ABSTRACT: In agreement with other autoimmune diseases, systemic sclerosis (SSc) is associated with a strong sex bias. However, unlike lupus, the effects of sex on disease phenotype and prognosis are poorly known. Therefore, we aimed to determine sex effects on outcomes.
    Annals of the rheumatic diseases. 10/2014;
  • Source
    [Show abstract] [Hide abstract]
    ABSTRACT: The cornerstone of humoral immunity is the differentiation of B cells into antibody-secreting plasma cells. This process is tightly controlled by a regulatory gene network centered on the transcriptional repressor B lymphocyte-induced maturation protein 1 (Blimp1). Proliferation of activated B cells is required to foster Blimp1 expression but needs to be terminated to avoid overshooting immune reactions. Activator protein 1 (AP-1) transcription factors become quickly up-regulated upon B cell activation. We demonstrate that Fra1, a Fos member of AP-1, enhances activation-induced cell death upon induction in activated B cells. Moreover, mice with B cell-specific deletion of Fra1 show enhanced plasma cell differentiation and exacerbated antibody responses. In contrast, transgenic overexpression of Fra1 blocks plasma cell differentiation and immunoglobulin production, which cannot be rescued by Bcl2. On the molecular level, Fra1 represses Blimp1 expression and interferes with binding of the activating AP-1 member c-Fos to the Blimp1 promoter. Conversely, overexpression of c-Fos in Fra1 transgenic B cells releases Blimp1 repression. As Fra1 lacks transcriptional transactivation domains, we propose that Fra1 inhibits Blimp1 expression and negatively controls plasma cell differentiation through binding to the Blimp1 promoter. In summary, we demonstrate that Fra1 negatively controls plasma cell differentiation by repressing Blimp1 expression.
    Journal of Experimental Medicine 10/2014; · 13.21 Impact Factor
  • Annals of the rheumatic diseases. 10/2014;
  • Source
    [Show abstract] [Hide abstract]
    ABSTRACT: BACKGROUND: The effect of vitamin D on colorectal adenomas may vary with regard to gender, localisation and histological type of the lesion. AIM: To define the role of vitamin D and gender in a Caucasian cohort of subjects undergoing screening colonoscopy after consideration of established risk factors. METHODS: One thousand five hundred and thirty-two subjects (813 males, 58.8 ± 9.7 years; 719 females, 59.7 ± 10.7 years) were allocated to tertiles of 25-hydroxyvitamin D3 [25(OH)D3 ] serum concentrations. The number, localisation, size and histology of the detected colonic lesions were recorded. RESULTS: Among men, no association was found between vitamin D and the total number, size and histological stage of adenomas at any site. In female subjects, less women with adenomas were found in the highest vitamin D tertile (N = 42/239; 17.2%) as compared to the low vitamin D group (N = 60/240; 25.0%; P = 0.035). In particular, the number of women with adenomas in the proximal colon was significantly lower in the highest tertile (N = 21/239, 8.8%) compared to the low vitamin D group (N = 41/240; 17.1%; P = 0.007). The rates at other sites were not different. The inverse association of vitamin D serum concentrations with the presence of adenomas in the proximal colon was maintained after adjustment for potential confounders. In 80 women on vitamin D supplementation, the rate of adenomas was lower compared to those not on supplementation (3/80; 3.8%; vs. 90/719; 12.5%; P = 0.016). CONCLUSIONS: A potential preventive effect of vitamin D on colorectal adenomas was found in the proximal colon in women. This observation is supported by further decrease of lesions in the proximal colon of women on vitamin D supplementation.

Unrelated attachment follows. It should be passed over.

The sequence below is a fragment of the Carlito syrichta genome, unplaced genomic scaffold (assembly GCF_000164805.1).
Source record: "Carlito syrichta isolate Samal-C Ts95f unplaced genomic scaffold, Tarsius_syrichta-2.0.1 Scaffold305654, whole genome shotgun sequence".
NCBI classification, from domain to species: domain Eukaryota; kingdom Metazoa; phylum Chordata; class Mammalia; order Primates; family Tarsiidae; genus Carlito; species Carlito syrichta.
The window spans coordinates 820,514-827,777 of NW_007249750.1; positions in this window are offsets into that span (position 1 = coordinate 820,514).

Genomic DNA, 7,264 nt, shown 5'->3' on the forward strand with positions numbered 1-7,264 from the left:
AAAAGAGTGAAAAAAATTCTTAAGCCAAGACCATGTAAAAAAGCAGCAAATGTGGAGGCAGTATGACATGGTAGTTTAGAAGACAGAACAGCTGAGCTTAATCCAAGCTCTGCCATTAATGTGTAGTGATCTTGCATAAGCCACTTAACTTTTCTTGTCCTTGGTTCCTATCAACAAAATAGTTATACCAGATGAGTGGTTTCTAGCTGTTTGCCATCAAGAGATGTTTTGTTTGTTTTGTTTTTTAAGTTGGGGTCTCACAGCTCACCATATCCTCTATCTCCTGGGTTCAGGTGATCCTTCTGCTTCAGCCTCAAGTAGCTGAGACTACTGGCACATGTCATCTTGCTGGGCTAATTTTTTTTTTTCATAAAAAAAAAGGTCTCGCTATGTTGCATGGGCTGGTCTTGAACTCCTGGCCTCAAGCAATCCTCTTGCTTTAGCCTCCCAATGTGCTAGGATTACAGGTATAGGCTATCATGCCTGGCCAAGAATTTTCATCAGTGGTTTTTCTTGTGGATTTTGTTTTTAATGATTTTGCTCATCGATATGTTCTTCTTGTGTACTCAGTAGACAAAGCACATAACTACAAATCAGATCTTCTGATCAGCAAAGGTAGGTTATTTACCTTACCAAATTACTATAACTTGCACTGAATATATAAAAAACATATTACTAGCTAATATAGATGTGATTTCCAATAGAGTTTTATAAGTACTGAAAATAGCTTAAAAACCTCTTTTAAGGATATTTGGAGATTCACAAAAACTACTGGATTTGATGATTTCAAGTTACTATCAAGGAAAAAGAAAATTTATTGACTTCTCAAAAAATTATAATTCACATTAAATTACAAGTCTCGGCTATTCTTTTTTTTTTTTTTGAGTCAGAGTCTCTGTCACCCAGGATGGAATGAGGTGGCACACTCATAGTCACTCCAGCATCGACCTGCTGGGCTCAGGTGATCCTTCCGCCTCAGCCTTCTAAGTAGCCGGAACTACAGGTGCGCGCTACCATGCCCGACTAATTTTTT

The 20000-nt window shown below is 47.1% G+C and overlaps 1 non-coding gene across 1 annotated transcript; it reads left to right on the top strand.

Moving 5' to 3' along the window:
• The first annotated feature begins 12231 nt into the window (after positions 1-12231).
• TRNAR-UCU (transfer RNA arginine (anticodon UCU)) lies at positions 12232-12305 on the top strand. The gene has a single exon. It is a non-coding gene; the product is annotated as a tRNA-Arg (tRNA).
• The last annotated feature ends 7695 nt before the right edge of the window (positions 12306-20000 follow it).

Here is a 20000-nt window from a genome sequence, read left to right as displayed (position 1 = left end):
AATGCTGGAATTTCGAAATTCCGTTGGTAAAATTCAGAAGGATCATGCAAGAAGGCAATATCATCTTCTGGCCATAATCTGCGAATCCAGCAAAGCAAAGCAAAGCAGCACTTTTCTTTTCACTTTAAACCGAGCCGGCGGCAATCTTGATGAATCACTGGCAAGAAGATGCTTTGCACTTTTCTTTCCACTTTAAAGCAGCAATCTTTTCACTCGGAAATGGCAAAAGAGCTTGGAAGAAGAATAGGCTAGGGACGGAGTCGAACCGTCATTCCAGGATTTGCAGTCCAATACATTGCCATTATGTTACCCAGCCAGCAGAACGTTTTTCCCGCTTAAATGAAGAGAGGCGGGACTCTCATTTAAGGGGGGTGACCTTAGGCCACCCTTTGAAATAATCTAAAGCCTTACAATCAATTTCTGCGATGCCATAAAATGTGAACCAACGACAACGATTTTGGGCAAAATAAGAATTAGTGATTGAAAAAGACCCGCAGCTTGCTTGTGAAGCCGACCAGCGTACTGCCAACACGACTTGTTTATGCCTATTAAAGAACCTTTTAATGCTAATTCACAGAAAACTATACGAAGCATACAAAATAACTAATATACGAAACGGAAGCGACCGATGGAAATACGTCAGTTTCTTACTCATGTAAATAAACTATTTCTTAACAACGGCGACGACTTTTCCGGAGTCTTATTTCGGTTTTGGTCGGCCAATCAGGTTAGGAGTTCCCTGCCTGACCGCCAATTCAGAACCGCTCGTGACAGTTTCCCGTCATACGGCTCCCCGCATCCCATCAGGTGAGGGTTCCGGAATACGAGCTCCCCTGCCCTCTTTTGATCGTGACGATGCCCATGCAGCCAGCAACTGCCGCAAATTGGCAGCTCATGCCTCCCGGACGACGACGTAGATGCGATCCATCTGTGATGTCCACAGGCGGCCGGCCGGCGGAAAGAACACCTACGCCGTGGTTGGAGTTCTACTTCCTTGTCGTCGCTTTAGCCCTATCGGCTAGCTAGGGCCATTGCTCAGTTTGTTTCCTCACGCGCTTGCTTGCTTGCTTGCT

Alimentary Pharmacology & Therapeutics 10/2014; · 4.55 Impact Factor
  • [Show abstract] [Hide abstract]
    ABSTRACT: Objectives. Cardiomyopathy has emerged as a leading cause of death in systemic sclerosis (SSc). However, the pathogenesis of SSc-related cardiomyopathy is poorly understood and new therapies as well as platforms for testing are needed. Here, we aimed to characterize the histopathological features of cardiomyopathy in SSc patients and in common mouse models of SSc.Methods. The histopathological features in myocardial tissues of five patients with SSc and five controls matched for sex, age and cardiovascular risk factors were evaluated and compared to those of three common mouse models of SSc with systemic manifestations: Fra-2 transgenic (Fra-2 tg) mice, mice with sclerodermatous chronic Graft versus Host disease (cGvHD) and tight skin 1 (Tsk-1) mice.Results: Myocardial tissues of SSc patients without clinically manifest cardiac involvement showed endothelial cell apoptosis with reduced capillary density, perivascular inflammation, myofibroblast differentiation and accumulation of collagen. The cGvHD and Tsk-1 models displayed only selected features of SSc-related cardiomyopathy. However, myocardial tissue of Fra-2 tg mice mimicked all features of SSc-related cardiomyopathy and also demonstrated comparable vascular, inflammatory and fibrotic manifestations. Of note, the expression of Fra-2 was also increased in the myocardium of SSc patients.Conclusions. We demonstrate that all typical manifestations of SSc-related cardiomyopathy are mimicked by Fra-2 tg mice. Moreover, the overexpression of Fra-2 in the myocardium of SSc patients may suggest similar underlying pathomechanisms. Thus, Fra-2 tg mice might be a suitable preclinical model to study the mechanisms and therapeutic approaches of myocardial involvement in SSc. \ © 2014 American College of Rheumatology.